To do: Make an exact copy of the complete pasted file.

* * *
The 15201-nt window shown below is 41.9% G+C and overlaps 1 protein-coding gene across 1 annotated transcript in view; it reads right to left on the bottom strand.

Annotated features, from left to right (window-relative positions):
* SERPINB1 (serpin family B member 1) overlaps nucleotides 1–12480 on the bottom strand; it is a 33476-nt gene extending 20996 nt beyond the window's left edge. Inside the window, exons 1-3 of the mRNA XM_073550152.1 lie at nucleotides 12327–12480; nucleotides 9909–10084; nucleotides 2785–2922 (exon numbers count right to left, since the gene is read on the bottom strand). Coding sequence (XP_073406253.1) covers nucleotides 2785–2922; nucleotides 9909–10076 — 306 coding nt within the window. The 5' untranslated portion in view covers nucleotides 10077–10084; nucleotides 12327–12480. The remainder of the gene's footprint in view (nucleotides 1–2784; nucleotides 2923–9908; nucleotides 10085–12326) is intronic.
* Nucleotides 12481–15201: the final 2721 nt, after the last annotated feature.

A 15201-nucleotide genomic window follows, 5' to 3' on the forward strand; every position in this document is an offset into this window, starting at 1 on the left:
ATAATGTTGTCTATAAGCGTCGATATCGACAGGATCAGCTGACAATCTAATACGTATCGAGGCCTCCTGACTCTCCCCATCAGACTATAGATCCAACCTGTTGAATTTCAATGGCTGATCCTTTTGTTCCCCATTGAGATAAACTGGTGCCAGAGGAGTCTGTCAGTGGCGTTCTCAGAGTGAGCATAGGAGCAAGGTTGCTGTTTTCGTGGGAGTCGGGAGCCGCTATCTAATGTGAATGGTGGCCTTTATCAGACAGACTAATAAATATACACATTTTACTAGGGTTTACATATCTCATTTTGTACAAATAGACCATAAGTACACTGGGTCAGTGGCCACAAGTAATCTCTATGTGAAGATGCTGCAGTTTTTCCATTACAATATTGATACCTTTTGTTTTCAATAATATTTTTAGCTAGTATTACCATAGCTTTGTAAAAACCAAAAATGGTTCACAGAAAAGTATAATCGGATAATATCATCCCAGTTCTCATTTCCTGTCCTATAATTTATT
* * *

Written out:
The 15201-nt window shown below is 41.9% G+C and overlaps 1 protein-coding gene across 1 annotated transcript in view; it reads right to left on the bottom strand.

Annotated features, from left to right (window-relative positions):
* SERPINB1 (serpin family B member 1) overlaps nucleotides 1–12480 on the bottom strand; it is a 33476-nt gene extending 20996 nt beyond the window's left edge. Inside the window, exons 1-3 of the mRNA XM_073550152.1 lie at nucleotides 12327–12480; nucleotides 9909–10084; nucleotides 2785–2922 (exon numbers count right to left, since the gene is read on the bottom strand). Coding sequence (XP_073406253.1) covers nucleotides 2785–2922; nucleotides 9909–10076 — 306 coding nt within the window. The 5' untranslated portion in view covers nucleotides 10077–10084; nucleotides 12327–12480. The remainder of the gene's footprint in view (nucleotides 1–2784; nucleotides 2923–9908; nucleotides 10085–12326) is intronic.
* Nucleotides 12481–15201: the final 2721 nt, after the last annotated feature.

A 15201-nucleotide genomic window follows, 5' to 3' on the forward strand; every position in this document is an offset into this window, starting at 1 on the left:
ATAATGTTGTCTATAAGCGTCGATATCGACAGGATCAGCTGACAATCTAATACGTATCGAGGCCTCCTGACTCTCCCCATCAGACTATAGATCCAACCTGTTGAATTTCAATGGCTGATCCTTTTGTTCCCCATTGAGATAAACTGGTGCCAGAGGAGTCTGTCAGTGGCGTTCTCAGAGTGAGCATAGGAGCAAGGTTGCTGTTTTCGTGGGAGTCGGGAGCCGCTATCTAATGTGAATGGTGGCCTTTATCAGACAGACTAATAAATATACACATTTTACTAGGGTTTACATATCTCATTTTGTACAAATAGACCATAAGTACACTGGGTCAGTGGCCACAAGTAATCTCTATGTGAAGATGCTGCAGTTTTTCCATTACAATATTGATACCTTTTGTTTTCAATAATATTTTTAGCTAGTATTACCATAGCTTTGTAAAAACCAAAAATGGTTCACAGAAAAGTATAATCGGATAATATCATCCCAGTTCTCATTTCCTGTCCTATAATTTATT